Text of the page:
In 2012, most flowering stalks had decayed. In an attempt to bolster population size, we successfully developed artificial nesting stalks to tide the bees over until new Banksia, suitable for nesting, would become available.
Since then, each year we’ve placed artificial nesting stalks in fire-affected areas where the bee still occurred. Almost 300 female carpenter bees have successfully used our stalks to raise their offspring.
Then came the January 2020 fires
At the time of the 2020 fires on Kangaroo Island, there were more than 150 nests containing mature brood in the stalks we had provided.
We’d placed these in 12 sites in and around Flinders Chase National Park, to spread risk - to no avail, as they all burnt.
We were horrified to see the intensity and speed of the fire that turned our efforts to ash, along with most of the remnant, long (more than 60 years) unburnt Banksia habitat the bees rely on. In New South Wales, much of the species’ natural range was also burnt.
What’s next for the green carpenter bee?
To fully appreciate the impact, we need to survey the remaining long unburnt areas on Kangaroo Island and in NSW.
Encouragingly, we have already found a few natural nests on Kangaroo Island, but the remaining suitable areas are small and isolated, and densities are likely to be low.
With funds raised through the Australian Entomological Society and the Wheen Bee Foundation, and with help of the Kingscote Men’s Shed, we are making new nesting stalks.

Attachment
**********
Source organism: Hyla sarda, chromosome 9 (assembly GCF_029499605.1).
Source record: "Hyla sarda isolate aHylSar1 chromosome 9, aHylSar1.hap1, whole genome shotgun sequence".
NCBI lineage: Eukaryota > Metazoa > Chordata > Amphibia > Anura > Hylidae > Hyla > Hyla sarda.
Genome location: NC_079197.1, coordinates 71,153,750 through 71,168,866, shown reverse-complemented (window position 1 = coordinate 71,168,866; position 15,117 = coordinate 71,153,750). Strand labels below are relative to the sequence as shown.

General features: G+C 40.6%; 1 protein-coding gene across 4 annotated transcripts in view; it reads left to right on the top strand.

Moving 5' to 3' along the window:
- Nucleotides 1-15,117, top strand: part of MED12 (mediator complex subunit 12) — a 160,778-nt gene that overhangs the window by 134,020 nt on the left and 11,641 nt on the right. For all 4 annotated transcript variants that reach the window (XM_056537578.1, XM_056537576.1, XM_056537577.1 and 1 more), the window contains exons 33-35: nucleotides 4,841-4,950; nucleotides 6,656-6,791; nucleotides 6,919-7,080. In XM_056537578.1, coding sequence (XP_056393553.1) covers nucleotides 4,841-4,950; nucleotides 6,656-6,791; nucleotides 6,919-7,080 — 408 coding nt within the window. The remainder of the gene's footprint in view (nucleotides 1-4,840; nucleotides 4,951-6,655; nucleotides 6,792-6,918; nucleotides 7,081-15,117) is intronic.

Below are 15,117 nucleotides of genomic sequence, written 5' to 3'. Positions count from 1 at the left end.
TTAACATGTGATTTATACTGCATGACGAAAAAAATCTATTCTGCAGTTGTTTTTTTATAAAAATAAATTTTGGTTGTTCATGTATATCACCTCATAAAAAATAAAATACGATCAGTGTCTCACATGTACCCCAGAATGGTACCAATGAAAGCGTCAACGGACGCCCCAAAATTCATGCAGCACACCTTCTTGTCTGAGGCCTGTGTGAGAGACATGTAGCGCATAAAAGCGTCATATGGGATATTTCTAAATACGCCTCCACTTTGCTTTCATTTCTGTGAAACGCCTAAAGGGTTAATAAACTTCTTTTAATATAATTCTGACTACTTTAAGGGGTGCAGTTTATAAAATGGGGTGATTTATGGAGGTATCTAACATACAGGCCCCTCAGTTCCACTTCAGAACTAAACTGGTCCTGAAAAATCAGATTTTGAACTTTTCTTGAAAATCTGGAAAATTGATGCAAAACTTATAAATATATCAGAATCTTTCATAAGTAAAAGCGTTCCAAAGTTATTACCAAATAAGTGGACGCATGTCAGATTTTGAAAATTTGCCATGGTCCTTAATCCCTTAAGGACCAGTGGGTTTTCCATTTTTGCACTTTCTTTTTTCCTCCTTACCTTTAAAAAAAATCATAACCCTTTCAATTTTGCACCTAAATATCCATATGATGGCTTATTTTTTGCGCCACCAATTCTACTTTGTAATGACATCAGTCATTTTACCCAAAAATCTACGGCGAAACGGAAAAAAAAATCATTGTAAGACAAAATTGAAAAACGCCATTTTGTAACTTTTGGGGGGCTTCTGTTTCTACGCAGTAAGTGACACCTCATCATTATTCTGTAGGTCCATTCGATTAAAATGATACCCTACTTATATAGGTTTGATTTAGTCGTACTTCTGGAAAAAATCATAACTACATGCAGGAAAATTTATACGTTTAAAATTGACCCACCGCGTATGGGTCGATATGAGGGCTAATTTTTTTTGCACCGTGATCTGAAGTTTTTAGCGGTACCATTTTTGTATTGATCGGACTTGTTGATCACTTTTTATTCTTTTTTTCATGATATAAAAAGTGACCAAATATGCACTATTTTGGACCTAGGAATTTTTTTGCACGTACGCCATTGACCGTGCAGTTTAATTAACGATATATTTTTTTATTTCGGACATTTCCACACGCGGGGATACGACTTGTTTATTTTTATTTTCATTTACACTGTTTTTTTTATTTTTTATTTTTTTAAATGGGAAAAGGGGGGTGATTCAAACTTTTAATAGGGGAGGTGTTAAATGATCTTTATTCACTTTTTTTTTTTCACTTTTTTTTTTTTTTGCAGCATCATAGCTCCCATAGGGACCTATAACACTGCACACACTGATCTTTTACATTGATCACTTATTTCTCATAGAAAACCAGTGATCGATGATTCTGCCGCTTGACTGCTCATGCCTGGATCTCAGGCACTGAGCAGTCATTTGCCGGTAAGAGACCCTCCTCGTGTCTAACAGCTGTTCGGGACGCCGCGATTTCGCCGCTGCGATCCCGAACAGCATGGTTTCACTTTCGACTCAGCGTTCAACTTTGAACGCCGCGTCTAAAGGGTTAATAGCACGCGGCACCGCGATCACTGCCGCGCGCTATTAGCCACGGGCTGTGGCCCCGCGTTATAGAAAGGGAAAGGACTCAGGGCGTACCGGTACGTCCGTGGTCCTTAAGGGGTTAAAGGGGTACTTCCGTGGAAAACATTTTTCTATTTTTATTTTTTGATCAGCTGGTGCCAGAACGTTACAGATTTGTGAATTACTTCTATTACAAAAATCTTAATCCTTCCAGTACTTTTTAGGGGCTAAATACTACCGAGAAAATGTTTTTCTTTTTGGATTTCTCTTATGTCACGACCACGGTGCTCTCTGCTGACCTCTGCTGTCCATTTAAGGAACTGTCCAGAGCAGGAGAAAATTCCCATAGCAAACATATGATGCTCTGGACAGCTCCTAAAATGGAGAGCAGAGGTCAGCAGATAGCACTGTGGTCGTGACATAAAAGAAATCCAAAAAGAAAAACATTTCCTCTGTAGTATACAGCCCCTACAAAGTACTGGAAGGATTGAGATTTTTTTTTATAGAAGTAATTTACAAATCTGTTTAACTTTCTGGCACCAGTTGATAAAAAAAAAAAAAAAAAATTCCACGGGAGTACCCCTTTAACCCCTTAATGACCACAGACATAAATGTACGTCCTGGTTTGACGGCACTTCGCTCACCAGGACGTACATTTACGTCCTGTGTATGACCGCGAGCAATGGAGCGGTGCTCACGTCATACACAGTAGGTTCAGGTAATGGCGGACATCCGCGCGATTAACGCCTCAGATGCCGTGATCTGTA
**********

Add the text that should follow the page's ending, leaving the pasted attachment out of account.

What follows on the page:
With permission of landholders, we’ll place these new stalks in areas with good floral support, to enhance reproduction and help the bees disperse into conservation areas once suitable.
As we have learnt, success is not guaranteed. Extensive and repeated bush fires, combined with asset protection and fuel reduction burns, are making longtime unburnt habitat increasingly rare. It is this lack of old, continuous, unburnt forest that severely threatens the green carpenter bees’ existence.
The future of fire-vulnerable biodiversity
The carpenter bee is not the only species facing this problem. Many Australian plants and animals are not resilient to high frequency fires, no matter their intensity or time of year.
The ecological importance of longtime unburnt forest needs urgent recognition, as increased fire frequency — both of natural and ‘managed’ fires — is likely to drive a suite of species to extinction.
For Kangaroo Island, this could include several small mammals, glossy black cockatoos, and a range of invertebrate species, including the green carpenter bees.
Given the expected increase in fire frequency and intensity associated with global heating, it’s time we recognise fire-vulnerable species as a category that requires urgent habitat protection.
Katja Hogendoorn, University of Adelaide; Remko Leijs, Researcher, Flinders University, and Richard V Glatz, Associate research scientist, University of Adelaide
This article is republished from The Conversation under a Creative Commons license. Read the original article.